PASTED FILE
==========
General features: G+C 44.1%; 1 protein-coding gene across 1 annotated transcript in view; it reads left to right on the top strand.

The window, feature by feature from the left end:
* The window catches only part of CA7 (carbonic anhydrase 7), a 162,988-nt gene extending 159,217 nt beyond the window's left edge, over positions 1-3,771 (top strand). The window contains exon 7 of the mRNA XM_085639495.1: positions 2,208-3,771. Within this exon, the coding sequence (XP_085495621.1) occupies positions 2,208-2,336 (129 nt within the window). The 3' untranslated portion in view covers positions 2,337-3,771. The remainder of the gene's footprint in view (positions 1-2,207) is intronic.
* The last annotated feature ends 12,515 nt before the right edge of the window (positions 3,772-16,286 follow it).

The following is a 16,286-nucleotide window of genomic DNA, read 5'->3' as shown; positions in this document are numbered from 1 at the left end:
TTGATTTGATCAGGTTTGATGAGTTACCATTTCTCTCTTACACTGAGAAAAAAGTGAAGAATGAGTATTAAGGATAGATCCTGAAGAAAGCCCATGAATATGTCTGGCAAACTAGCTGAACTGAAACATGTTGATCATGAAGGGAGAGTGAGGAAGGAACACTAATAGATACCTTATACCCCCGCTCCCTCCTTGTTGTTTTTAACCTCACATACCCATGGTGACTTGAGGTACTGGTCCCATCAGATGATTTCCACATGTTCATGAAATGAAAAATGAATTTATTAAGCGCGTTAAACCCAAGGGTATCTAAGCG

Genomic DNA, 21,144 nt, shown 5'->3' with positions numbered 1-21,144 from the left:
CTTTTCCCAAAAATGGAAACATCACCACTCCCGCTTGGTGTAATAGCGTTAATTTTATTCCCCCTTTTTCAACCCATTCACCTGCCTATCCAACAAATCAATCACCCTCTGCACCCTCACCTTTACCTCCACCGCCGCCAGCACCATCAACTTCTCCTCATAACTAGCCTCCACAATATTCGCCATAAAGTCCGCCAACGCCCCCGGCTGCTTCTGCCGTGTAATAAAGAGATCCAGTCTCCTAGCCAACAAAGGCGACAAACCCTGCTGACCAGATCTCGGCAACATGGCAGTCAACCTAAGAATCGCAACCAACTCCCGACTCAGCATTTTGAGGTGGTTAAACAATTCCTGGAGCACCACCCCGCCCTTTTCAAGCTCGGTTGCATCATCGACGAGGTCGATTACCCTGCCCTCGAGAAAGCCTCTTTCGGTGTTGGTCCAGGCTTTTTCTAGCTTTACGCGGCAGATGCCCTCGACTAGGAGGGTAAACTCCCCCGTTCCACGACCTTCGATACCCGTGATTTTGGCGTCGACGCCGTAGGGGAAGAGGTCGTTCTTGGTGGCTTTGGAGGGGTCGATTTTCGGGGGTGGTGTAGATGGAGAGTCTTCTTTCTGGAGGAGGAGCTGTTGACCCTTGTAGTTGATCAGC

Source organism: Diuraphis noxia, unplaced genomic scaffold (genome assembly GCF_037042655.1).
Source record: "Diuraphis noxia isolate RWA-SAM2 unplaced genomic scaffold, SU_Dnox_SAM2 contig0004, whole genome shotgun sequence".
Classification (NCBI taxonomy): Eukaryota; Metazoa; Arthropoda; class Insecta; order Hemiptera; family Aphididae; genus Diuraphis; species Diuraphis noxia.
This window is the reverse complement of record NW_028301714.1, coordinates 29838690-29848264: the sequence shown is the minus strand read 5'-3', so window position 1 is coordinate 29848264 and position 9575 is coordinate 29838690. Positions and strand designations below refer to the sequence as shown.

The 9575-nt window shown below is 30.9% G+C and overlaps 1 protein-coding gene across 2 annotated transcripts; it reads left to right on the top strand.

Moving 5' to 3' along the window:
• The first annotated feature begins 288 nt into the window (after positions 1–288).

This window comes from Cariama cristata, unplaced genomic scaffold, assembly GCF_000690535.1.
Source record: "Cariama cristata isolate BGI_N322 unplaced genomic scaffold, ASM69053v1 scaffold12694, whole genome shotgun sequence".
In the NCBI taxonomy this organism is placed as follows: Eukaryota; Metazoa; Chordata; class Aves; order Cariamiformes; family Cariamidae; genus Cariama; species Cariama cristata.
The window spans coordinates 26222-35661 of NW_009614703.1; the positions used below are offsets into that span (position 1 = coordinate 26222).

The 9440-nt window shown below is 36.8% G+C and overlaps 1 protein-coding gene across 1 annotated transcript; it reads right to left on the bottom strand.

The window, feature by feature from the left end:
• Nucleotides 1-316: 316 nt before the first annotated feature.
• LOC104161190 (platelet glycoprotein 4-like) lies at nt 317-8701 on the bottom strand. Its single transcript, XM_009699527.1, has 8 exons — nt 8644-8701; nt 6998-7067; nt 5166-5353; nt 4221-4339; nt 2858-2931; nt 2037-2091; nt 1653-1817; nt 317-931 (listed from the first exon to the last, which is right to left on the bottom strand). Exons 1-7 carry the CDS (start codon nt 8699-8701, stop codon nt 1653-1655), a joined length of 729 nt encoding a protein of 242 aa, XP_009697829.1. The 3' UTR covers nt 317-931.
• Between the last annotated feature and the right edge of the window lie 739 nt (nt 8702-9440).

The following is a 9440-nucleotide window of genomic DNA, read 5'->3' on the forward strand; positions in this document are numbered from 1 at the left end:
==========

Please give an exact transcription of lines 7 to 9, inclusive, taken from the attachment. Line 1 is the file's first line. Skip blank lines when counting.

Genomic DNA, 21,144 nt, shown 5'->3' with positions numbered 1-21,144 from the left:
CTTTTCCCAAAAATGGAAACATCACCACTCCCGCTTGGTGTAATAGCGTTAATTTTATTCCCCCTTTTTCAACCCATTCACCTGCCTATCCAACAAATCAATCACCCTCTGCACCCTCACCTTTACCTCCACCGCCGCCAGCACCATCAACTTCTCCTCATAACTAGCCTCCACAATATTCGCCATAAAGTCCGCCAACGCCCCCGGCTGCTTCTGCCGTGTAATAAAGAGATCCAGTCTCCTAGCCAACAAAGGCGACAAACCCTGCTGACCAGATCTCGGCAACATGGCAGTCAACCTAAGAATCGCAACCAACTCCCGACTCAGCATTTTGAGGTGGTTAAACAATTCCTGGAGCACCACCCCGCCCTTTTCAAGCTCGGTTGCATCATCGACGAGGTCGATTACCCTGCCCTCGAGAAAGCCTCTTTCGGTGTTGGTCCAGGCTTTTTCTAGCTTTACGCGGCAGATGCCCTCGACTAGGAGGGTAAACTCCCCCGTTCCACGACCTTCGATACCCGTGATTTTGGCGTCGACGCCGTAGGGGAAGAGGTCGTTCTTGGTGGCTTTGGAGGGGTCGATTTTCGGGGGTGGTGTAGATGGAGAGTCTTCTTTCTGGAGGAGGAGCTGTTGACCCTTGTAGTTGATCAGC

Source organism: Diuraphis noxia, unplaced genomic scaffold (genome assembly GCF_037042655.1).